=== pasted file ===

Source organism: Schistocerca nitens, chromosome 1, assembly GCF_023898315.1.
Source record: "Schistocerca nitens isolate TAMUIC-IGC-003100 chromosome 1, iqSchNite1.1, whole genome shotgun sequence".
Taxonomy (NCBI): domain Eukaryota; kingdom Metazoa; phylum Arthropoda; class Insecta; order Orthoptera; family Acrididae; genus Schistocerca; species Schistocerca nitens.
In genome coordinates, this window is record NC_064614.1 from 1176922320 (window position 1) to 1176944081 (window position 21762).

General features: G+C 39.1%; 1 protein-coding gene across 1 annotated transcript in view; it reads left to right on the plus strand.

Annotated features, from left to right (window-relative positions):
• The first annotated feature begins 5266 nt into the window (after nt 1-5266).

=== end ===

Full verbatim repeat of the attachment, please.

Source organism: Schistocerca nitens, chromosome 1, assembly GCF_023898315.1.
Source record: "Schistocerca nitens isolate TAMUIC-IGC-003100 chromosome 1, iqSchNite1.1, whole genome shotgun sequence".
Taxonomy (NCBI): domain Eukaryota; kingdom Metazoa; phylum Arthropoda; class Insecta; order Orthoptera; family Acrididae; genus Schistocerca; species Schistocerca nitens.
In genome coordinates, this window is record NC_064614.1 from 1176922320 (window position 1) to 1176944081 (window position 21762).

General features: G+C 39.1%; 1 protein-coding gene across 1 annotated transcript in view; it reads left to right on the plus strand.

Annotated features, from left to right (window-relative positions):
• The first annotated feature begins 5266 nt into the window (after nt 1-5266).